DIAMOND CUT DIAMOND 145
sat down also and began to make some purchases. Now, the proprietor of the shop, Beeka Mull by name, was a very shrewd man, and as he and the merchant conversed, he soon felt sure that his customer was richer than he seemed, and was trying to conceal the fact. Certain purchases having been made, he invited the new-comer to refresh himself, and in a short time they were chatting pleasantly together. In the course of the conversation Beeka Mull asked the merchant whither he was travelling, and hearing the name of the village, he observed:
' Ah, you had better be careful on that road—it's a very bad place for thieves.'
The merchant turned pale at these words. It would be such a bitter thing, he thought, just at the end of his journey to be robbed of all the fortune he had heaped up with such care. But this bland and prosperous Beeka Mull must surely know best, so presently he said:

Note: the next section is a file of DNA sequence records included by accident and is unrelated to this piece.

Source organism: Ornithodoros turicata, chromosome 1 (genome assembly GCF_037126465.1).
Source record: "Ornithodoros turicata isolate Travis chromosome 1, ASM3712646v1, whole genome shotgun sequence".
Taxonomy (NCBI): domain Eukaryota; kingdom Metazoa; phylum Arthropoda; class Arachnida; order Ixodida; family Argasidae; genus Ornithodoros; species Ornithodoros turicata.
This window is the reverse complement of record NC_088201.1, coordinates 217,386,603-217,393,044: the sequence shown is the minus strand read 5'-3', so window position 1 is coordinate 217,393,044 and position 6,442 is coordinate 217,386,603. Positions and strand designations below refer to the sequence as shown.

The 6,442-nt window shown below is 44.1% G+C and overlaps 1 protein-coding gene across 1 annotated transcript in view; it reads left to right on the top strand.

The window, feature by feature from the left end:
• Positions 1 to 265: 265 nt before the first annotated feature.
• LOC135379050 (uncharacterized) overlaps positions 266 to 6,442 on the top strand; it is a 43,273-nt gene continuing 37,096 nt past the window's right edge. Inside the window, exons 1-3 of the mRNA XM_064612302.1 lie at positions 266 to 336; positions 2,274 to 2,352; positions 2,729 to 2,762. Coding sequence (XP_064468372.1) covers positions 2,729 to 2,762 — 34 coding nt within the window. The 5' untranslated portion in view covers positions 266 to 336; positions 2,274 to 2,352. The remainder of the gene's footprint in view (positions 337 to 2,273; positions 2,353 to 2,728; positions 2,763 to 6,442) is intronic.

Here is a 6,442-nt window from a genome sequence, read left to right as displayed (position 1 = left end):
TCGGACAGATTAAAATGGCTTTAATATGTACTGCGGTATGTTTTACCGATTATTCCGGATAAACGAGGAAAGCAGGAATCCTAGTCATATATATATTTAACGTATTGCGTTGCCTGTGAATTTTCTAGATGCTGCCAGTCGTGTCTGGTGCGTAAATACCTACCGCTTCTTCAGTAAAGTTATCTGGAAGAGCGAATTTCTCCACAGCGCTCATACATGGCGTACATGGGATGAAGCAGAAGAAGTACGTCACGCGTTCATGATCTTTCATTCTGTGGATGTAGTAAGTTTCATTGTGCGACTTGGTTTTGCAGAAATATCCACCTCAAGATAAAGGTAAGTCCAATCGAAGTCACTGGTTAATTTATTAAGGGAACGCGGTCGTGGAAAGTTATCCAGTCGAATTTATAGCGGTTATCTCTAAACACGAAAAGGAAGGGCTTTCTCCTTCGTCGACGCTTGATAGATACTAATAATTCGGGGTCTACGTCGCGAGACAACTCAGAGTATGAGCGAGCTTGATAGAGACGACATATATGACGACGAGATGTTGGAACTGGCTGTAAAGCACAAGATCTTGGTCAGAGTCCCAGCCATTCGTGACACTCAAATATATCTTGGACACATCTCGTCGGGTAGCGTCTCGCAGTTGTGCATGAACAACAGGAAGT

' Lala-ji,1 could you oblige me by locking up for me a small box for a short while ? When once I get to my village I could bring back half-a-dozen sturdy men of my own kinsfolk and claim it again.'
The Lala shook his head. ' I could not do it,' replied he. ' I am sorry; but such things are not my business. I should be afraid to undertake it.'
' But,' pleaded the merchant, ' I know no one in this city, and you must surely have some place where you keep your own precious things. Do this, I pray you, as a great favour.'
Still Beeka Mull politely but firmly refused; but the merchant, feeling that he had now betrayed the fact that he was richer than he seemed, and being loth to make more people aware of it by inquiring elsewhere, continued to press him, until at last he consented. The merchant produced the little box of jewels, and Beeka Mull locked it up for him in a strong chest with other
1 ' Lala ' is a complimentary title : ' ji ' a polite affix ; the expression is somewhat equivalent to ' Dear Sir.'